• `NotImplemented`: a singleton used to indicate to Python that a special method doesn't support the specific arguments, and Python will try alternatives if available.
``````a = None # No value will be assigned. Any valid datatype can be assigned later
``````
Python 3.x3.0

`None` doesn't have any natural ordering. Using ordering comparison operators (`<`, `<=`, `>=`, `>`) isn't supported anymore and will raise a `TypeError`.

Python 2.x2.7

`None` is always less than any number (`None < -32` evaluates to `True`).

# Testing the type of variables

In python, we can check the datatype of an object using the built-in function `type`.

``````a = '123'
print(type(a))
# Out: <class 'str'>
b = 123
print(type(b))
# Out: <class 'int'>
``````

In conditional statements it is possible to test the datatype with `isinstance`. However, it is usually not encouraged to rely on the type of the variable.

``````i = 7
if isinstance(i, int):
i += 1
elif isinstance(i, str):
i = int(i)
i += 1
``````

For information on the differences between `type()` and `isinstance()` read: Differences between isinstance and type in Python

To test if something is of `NoneType`:

``````x = None
if x is None:
print('Not a surprise, I just defined x as None.')
``````

# Converting between datatypes

You can perform explicit datatype conversion.

For example, '123' is of `str` type and it can be converted to integer using `int` function.

``````a = '123'
b = int(a)
``````

Converting from a float string such as '123.456' can be done using `float` function.

``````a = '123.456'
b = float(a)
c = int(a)    # ValueError: invalid literal for int() with base 10: '123.456'
d = int(b)    # 123
``````

You can also convert sequence or collection types

``````a = 'hello'
list(a)  # ['h', 'e', 'l', 'l', 'o']
set(a)   # {'o', 'e', 'l', 'h'}
tuple(a) # ('h', 'e', 'l', 'l', 'o')
``````

# Explicit string type at definition of literals

With one letter labels just in front of the quotes you can tell what type of string you want to define.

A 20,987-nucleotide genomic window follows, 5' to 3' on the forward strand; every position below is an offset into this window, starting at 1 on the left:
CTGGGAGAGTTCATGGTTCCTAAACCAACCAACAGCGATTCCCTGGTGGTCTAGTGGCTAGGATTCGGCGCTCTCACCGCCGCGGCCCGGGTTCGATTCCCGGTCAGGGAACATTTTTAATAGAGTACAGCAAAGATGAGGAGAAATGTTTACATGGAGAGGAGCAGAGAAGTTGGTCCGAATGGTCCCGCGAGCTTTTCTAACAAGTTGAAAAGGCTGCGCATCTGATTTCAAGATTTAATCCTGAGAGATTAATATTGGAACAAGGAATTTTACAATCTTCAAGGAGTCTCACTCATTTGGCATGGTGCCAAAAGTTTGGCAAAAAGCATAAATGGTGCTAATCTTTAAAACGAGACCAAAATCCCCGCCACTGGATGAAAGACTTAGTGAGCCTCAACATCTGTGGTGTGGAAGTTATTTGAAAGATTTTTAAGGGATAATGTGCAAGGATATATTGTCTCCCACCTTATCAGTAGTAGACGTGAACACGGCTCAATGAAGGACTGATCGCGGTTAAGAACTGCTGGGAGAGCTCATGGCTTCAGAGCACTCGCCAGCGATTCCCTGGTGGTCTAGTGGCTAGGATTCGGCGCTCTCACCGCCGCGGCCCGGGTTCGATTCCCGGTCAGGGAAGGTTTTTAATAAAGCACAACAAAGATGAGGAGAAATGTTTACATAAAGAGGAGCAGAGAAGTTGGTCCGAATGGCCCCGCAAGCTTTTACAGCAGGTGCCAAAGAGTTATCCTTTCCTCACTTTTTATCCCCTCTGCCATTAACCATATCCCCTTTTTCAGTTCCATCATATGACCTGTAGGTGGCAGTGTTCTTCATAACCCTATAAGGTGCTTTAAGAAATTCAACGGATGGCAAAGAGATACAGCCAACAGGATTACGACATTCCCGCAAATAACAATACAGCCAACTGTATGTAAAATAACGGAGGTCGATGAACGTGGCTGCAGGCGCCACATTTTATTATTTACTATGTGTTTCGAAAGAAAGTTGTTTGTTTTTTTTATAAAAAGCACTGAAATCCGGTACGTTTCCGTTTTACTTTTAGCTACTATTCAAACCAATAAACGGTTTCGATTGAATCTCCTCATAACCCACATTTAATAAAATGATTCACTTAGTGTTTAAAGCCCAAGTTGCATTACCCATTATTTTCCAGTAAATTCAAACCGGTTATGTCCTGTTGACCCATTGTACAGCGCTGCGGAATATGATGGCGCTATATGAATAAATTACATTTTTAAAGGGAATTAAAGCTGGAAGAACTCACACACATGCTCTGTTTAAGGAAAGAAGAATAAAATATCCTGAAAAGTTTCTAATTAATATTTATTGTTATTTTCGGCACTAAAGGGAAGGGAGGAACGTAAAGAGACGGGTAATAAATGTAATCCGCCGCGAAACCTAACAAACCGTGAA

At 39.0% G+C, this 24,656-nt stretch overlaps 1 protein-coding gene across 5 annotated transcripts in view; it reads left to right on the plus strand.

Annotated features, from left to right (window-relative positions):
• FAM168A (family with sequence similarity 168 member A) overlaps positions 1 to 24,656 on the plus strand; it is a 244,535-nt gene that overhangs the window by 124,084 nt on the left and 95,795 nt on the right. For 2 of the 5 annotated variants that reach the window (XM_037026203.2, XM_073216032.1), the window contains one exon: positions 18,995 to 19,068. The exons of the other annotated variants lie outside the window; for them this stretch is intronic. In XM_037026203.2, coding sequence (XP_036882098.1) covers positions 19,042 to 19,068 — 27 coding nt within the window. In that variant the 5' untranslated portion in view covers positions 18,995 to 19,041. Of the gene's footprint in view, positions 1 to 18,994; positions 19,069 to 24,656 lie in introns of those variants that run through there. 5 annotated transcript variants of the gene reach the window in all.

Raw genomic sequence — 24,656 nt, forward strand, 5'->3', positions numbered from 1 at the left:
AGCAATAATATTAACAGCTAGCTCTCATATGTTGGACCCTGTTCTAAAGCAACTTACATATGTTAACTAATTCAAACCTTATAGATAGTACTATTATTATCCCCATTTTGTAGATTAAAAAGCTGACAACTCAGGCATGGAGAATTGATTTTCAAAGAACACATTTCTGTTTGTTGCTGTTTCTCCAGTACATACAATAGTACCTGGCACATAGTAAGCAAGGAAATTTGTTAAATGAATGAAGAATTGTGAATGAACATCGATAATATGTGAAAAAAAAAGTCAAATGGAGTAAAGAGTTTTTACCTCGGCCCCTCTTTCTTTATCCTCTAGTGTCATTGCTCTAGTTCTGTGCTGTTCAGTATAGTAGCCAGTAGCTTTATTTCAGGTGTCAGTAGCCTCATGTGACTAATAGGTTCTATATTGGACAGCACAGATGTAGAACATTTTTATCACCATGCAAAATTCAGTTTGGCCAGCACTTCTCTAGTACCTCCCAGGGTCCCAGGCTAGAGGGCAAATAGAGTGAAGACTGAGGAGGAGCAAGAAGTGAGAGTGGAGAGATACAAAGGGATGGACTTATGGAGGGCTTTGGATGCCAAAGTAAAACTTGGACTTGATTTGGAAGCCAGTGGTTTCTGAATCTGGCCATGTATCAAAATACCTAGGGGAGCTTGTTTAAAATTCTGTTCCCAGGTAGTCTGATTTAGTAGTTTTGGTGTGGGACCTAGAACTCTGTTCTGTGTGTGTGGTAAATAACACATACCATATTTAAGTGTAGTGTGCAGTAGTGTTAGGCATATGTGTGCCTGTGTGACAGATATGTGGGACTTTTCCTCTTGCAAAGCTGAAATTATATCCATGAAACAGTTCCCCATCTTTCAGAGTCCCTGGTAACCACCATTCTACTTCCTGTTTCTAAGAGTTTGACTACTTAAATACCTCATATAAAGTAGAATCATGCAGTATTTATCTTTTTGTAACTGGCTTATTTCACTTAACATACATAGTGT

• `b'foo bar'`: results `bytes` in Python 3, `str` in Python 2
• `u'foo bar'`: results `str` in Python 3, `unicode` in Python 2
• `'foo bar'`: results `str`
• `r'foo bar'`: results so called raw string, where escaping special characters is not necessary, everything is taken verbatim as you typed
``````normal  = 'foo\nbar'   # foo
# bar
escaped = 'foo\\nbar'  # foo\nbar
raw     = r'foo\nbar'  # foo\nbar
``````

# Mutable and Immutable Data Types

An object is called mutable if it can be changed. For example, when you pass a list to some function, the list can be changed:

``````def f(m):
m.append(3)  # adds a number to the list. This is a mutation.

x = [1, 2]
f(x)
x == [1, 2]  # False now, since an item was added to the list
``````

An object is called immutable if it cannot be changed in any way. For example, integers are immutable, since there's no way to change them:

``````def bar():
x = (1, 2)
g(x)
x == (1, 2)  # Will always be True, since no function can change the object (1, 2)
``````

Note that variables themselves are mutable, so we can reassign the variable `x`, but this does not change the object that `x` had previously pointed to. It only made `x` point to a new object.

Data types whose instances are mutable are called mutable data types, and similarly for immutable objects and datatypes.

Examples of immutable Data Types:

• `int`, `long`, `float`, `complex`
• `str`
• `bytes`
• `tuple`
• `frozenset`

Examples of mutable Data Types:

• `bytearray`
• `list`
• `set`
• `dict` PDF - Download Python Language for free